Cryptocurrency exchanges face tougher regulations
The Czech Republic is on track to exceed the EU’s directive on cryptocurrency firms, to enhance the country’s Anti-Money laundering (AML) policy, local newspaper Hospodářské Noviny reports today.
Financial regulators in the Czech Republic is set to redefine the Fifth AML Directive (AMLD5) on cryptocurrencies as formulated by the European Union, to ensure crypto trading platforms within its environs do not indulge in fraudulent activities.
European Countries were urged by the EU Commission via the Fifth AML Directive (AMLD5), to provide transparency requirements which focus on the use of anonymous payments through prepaid cards and virtual currency exchange platforms, to curb money laundering or terrorist financing within Europe.
“The 5th Anti-Money laundering directive also increases the cooperation and exchange of information between anti-money laundering (AML) and prudential supervisors, including with the European Central Bank,” Věra Jourová, Commissioner for Justice, Consumers and Gender Equality said.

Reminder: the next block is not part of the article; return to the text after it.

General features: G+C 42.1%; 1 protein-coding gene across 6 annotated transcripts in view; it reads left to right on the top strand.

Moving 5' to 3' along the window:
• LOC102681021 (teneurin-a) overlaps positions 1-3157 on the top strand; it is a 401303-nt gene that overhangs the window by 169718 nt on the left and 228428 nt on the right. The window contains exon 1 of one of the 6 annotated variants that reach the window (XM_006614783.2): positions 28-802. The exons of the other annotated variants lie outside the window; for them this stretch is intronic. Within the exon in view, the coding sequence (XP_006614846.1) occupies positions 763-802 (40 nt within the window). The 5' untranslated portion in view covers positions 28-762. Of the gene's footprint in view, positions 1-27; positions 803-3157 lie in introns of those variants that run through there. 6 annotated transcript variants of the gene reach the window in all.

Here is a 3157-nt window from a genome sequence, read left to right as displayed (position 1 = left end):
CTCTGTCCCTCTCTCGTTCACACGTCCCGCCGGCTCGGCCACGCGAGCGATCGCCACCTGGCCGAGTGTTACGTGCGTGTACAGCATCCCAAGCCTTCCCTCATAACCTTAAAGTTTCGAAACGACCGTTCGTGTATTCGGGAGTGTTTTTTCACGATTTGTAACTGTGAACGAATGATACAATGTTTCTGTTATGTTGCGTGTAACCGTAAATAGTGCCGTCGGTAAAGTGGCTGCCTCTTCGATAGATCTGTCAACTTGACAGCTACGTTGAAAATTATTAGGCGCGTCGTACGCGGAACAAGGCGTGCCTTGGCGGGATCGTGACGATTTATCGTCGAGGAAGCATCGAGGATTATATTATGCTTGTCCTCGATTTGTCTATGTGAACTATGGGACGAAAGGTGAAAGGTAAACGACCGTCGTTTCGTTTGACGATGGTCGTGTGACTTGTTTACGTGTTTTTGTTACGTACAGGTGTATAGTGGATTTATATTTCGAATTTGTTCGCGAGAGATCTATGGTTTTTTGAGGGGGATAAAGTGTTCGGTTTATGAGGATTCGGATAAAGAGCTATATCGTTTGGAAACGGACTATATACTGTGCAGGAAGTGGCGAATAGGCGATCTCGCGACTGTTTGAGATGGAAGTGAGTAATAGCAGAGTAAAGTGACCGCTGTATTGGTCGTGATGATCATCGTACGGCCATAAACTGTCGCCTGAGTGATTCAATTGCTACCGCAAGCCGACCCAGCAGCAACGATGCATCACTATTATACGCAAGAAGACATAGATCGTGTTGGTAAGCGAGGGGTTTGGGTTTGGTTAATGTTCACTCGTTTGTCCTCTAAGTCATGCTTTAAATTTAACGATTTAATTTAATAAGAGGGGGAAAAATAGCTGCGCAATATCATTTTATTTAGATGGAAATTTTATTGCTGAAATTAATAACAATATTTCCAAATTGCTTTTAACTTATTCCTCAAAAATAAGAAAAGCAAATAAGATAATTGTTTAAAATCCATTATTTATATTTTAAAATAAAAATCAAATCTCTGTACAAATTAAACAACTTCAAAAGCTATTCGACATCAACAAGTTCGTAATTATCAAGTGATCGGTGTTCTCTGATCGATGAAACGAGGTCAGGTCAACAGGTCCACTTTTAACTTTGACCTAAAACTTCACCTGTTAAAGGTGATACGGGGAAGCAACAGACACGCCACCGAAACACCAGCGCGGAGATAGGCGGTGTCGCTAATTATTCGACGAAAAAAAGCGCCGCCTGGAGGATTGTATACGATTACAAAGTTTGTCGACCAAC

The Czech’s measure has gone a step further beyond what is stipulated by the European Union as enforced mid last year, which set up a legal framework for financial watchdogs in Europe, to regulate crypto exchanges and wallet providers to protect against fraudulent activities.
Cryptocurrency trading platforms in the Czech Republic are urged to comply with this stern measure and register their company with the national Trade License Office, or face the penalty of a fine worth 500,000 CZK (appr. $21,698).
Although the report did not state the deadline crypto exchanges are expected to comply with this directive, countries within Europe are required to abide by the AMLD5 regulation by January 20, 2020.
Additionally, the report also indicated that the new Czech Republic’s AML measure might affect companies that are not crypto-related.